This week’s SHS Faculty PD!
I would like to give a shout out to the coaches and parents of the girls and boys soccer teams for hosting successful pink out games recently. The love and support for our cancer survivors is appreciated by the community.
Congratulations to our September Students of the Month
2017 – Matt LaForest
2018 – Luke Alexander
2019 – Megan Kiernan
2020 – Grace Horton
Our new pep band made their first public appearance at last night’s football game.
Check out this awesome video from SHS student Angelo Zaccagnini. It is slow motion video from a project in Mrs. Russillo’s Intro to Engineering course.
A few members of the girls tennis team celebrating a victory. Photo courtesy of Mr. Lenore.
Grades 10 & 11 will be taking the PSAT’s this Wednesday. We will be adjusting the schedule that morning.
The NHS Induction ceremony will take place on Thursday, October 20th in the auditorium. It also happens to be Senior Night for the girls soccer team.
Senior Night for the football team will take place on October 21st. Pre-game ceremonies will begin at approximately 6:40.
The RIDOE approved new diploma system regulations this week. Here is a summary of the regulations from RIDE. SHS will be reviewing the new regulations and make adjustments as
Council approves new Diploma System
On Tuesday (October 11), the Council on Elementary and Secondary Education unanimously approved revisions to the Rhode Island graduation requirements that give students more personalized “ownership” over their high-school diploma.The revisions to the Secondary School Regulations eliminate the use of standardized assessments as a statewide graduation requirement.
The revised regulations retain the requirement that graduating students demonstrate proficiency through a “performance-based assessment,” such as a senior project, exhibition, or portfolio of work. For the first time the regulations specify that the scoring criteria for these assessments must be “aligned with high-school, level state-adopted content standards and applied learning standards.”
The revised regulations also contain a section on “improving literacy and numeracy” for students performing below grade level; the previous regulation focused only on students reading below grade level.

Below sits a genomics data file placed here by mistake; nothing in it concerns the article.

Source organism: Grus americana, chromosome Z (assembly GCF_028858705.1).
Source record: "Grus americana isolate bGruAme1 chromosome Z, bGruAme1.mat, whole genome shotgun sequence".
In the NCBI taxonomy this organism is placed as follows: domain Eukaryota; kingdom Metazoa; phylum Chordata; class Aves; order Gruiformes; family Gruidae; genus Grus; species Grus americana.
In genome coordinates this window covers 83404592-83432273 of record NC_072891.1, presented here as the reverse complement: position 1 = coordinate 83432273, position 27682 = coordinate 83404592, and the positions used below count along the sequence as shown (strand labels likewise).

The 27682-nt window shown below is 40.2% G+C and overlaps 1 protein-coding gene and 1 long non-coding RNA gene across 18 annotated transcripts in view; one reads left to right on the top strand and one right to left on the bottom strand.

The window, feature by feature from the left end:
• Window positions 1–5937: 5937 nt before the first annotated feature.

The revised regulations leave unchanged the requirements for course completion: 20 courses including 4 in English, 4 in mathematics, 3 in science, 3 in social students, and 6 determined locally.
Under the new regulations, students can earn a Commissioner’s Seal by demonstrating their proficiency in literacy and mathematics on the statewide assessments or on other assessments, such as the SAT. At a later date, the Council will approve a list of assessments and the performance level students must attain to earn the Commissioner’s Seal.
Students can also earn optional Pathway Endorsements, such as a Seal of Biliteracy, by demonstrating their learning in a topic of personal interest (e.g., world languages, science and technology, public service, career-technical education). Following guidance that the R.I. Department of Education will develop, local school districts will establish lists of Pathway Endorsements that their graduates can earn, as well as the criteria for demonstrating learning (e.g., completion of a series of courses, completion of an advanced or experiential learning project, earning industry-recognized credentials).
The revised Diploma System will go into effect for the Class of 2021 (today’s 8th-graders).
RIDE is in the process of developing a new system for school and district accountability, which may include the percentage of graduates earning the Commissioner’s Seal or Pathway Endorsements to measure school and district success.
Our new diploma system provides a menu of options for students, recognizing that one size does not fit all. The diploma belongs to the student, not us. The new Diploma System lets students personalize and own their diploma as it will better reflect their interests and strengths.
Under a new accountability system, we may set goals to encourage schools to increase the percentages of graduates earning these designations. We are moving to a system that holds schools and districts accountable for helping more and more students navigate personal pathways through the K-12 system that reflect their strengths, interests, and levels of achievement that prepare them for college and the 21st-century workforce.